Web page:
Work at it.
Chance favors the prepared. You can't win if you don't play the game. Effort matters. Persistence pays off.
The NIH rewards those that work at it.
Sally Rockey finally got around to looking at the per-investigator success rate some time ago. It is higher than the per-application success rates. Jeremy Berg posted some data on the cumulative probability of restoring NIH funding after an interval of no-funding to show that it IS possible to get back in the game.
I've been around the system long enough to see the boom and bust funding cycles from a number of viewpoints. The funding I've managed to acquire for my lab group, of course. But my close colleagues at my own institution, and those in my subfield, are part of the picture. As are the grants and career packets I've reviewed, where the ups and downs of grant funding are in full relief. And, as you know, I have an unhealthy interest in the NIH system as a whole and I snoop around on RePORTER quite a bit*.
As a minor disclaimer, I never know with any certainty how hard any PI other than myself is working at getting and maintaining funding. Sure, I hear the moaning and I participate in it. But I cannot have a full grasp, save for those few cases where someone more-junior wants a serious counseling session from me. And even then, I'm.....gentle**.
What I do know is this. When I am looking at the prospects of a funding gap, I am submitting grant applications. Frequently. At least one per round and often more than that. For many rounds. Yes, I start well in advance of the actual financial cliff for my group because I recognize it can take years of trying to get a grant funded.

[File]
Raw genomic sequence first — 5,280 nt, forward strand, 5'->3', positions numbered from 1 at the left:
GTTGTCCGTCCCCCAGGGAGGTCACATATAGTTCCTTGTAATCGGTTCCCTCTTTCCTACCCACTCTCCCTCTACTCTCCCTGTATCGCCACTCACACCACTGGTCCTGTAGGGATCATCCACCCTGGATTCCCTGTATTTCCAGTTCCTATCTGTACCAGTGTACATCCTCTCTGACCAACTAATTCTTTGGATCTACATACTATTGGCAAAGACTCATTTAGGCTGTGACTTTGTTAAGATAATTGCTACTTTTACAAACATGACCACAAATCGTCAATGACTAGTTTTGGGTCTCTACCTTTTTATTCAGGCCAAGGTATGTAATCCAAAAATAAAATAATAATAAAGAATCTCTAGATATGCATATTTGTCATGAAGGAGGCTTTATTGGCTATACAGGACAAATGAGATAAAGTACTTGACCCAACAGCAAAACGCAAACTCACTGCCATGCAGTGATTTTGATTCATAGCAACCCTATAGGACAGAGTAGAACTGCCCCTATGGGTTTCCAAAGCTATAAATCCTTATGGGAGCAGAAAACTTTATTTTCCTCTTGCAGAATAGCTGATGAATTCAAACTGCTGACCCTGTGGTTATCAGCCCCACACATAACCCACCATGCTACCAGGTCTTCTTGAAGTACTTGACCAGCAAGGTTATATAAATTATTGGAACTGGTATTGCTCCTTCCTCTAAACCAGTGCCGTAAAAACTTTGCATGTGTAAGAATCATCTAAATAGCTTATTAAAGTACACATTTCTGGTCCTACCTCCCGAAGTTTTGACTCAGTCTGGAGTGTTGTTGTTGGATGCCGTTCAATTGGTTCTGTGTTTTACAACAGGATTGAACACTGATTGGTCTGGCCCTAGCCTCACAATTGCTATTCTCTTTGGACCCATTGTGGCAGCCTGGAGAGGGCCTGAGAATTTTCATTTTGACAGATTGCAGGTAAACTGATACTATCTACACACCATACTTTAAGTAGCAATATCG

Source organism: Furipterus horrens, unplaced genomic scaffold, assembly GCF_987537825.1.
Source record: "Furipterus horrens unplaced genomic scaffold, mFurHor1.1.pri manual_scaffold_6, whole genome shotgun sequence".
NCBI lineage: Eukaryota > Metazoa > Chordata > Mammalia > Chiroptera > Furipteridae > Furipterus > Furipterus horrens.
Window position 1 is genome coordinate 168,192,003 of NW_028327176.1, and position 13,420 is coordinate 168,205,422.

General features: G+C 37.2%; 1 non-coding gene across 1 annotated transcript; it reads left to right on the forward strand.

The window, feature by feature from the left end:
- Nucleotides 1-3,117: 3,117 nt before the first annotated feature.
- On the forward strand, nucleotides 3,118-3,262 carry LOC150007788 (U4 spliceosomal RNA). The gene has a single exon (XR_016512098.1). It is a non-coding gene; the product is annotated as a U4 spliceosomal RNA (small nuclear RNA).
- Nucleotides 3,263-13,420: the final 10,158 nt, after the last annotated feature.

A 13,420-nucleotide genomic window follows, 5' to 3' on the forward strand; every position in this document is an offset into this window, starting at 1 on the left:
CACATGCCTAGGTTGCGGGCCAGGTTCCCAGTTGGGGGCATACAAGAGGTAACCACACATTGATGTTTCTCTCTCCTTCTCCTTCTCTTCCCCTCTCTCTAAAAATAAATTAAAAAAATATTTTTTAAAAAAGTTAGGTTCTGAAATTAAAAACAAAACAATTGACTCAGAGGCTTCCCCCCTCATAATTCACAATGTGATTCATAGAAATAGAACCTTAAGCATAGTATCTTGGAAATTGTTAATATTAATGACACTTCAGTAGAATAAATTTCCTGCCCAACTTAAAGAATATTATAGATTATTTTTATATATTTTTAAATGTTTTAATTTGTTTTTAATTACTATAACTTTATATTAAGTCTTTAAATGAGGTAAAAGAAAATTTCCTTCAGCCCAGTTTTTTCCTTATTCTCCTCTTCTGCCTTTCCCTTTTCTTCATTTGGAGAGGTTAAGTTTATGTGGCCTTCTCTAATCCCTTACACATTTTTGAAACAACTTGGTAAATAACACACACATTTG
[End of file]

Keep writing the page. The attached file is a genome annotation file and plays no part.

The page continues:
This is a very long game.
I have missed one grant deadline in my career. By "missed" I mean that I really should be putting an application in, I planned to do so, was working (ish) on it and then pulled out at the last minute. I have never missed a deadline in the sense of just not getting the grant application finished.
I'm here to tell you, I have been shocked multiple times by my peers who have missed deadlines. I have been shocked multiple times by my peers who put in a single grant application, wait for review, revise it a round later and then complain about the dismal NIH odds. I am bemused by more-senior colleagues who are realizing in the past few years, well past time IMNSHO, that one R01, continually renewed on schedule is not a smart expectation anymore.
Dear Reader, you know my attitudes about steps you should be taking to nudge your grant odds. Researching study sections, trying many of them out with your apps and seeing how to adapt. Getting to know Program Officers and telling them what is important. Bird dogging the NIH guide each week. Spreading your application ideas around in terms of wheel-house studies and exploratory reaches. Going with what you have (preliminary data, pubs) rather than what you expect in a year. Experimenting! Talking to members of study sections. Getting ON study sections. Managing the grant you do have in a way that anticipates the attempt to get more funding in 5 to 8 years.
I'm here to tell you, not everyone sees it my way.
And yes, I recognize that you can't do everything, all at once or all at a time. Particularly when your lab is young. Time is limited and you have other responsibilities. And if you don't leave time to smell the data roses, well, why are you doing this anyway, right?
People who assert with great confidence that the NIH game is ONLY a game of pure chance, leavened by scientific fame and pedigree***, annoy me.
They make me want to ask hard questions about exactly how hard they are trying to get funded.
I know there are people who work as hard as, or even harder than, I do to get funded and may be striking out entirely. I know this. But I also know that many folks looking enviously at the successful and attributing it to back room dealing, connections, fame and "luck" simply aren't working at it as hard as some others.
*Like when a scientist on news media complains obliquely about funding being "pulled" from their lab, for example.
**My tactic is usually "here's what I do, here's what works for me". I don't think I have said directly to anyone "Dude, you need to submit a LOT more applications", even when that is my opinion. Maybe this is too hands-off?
***Seriously. Get thee to RePORTER and see just how broad the distribution of NIH grants is. Look at the PIs. Look at the Universities and, gasp, colleges. Give up on this "pedigree-only" whining. Leave off the nonsense that only those who publish in single-name elite journals can get a grant.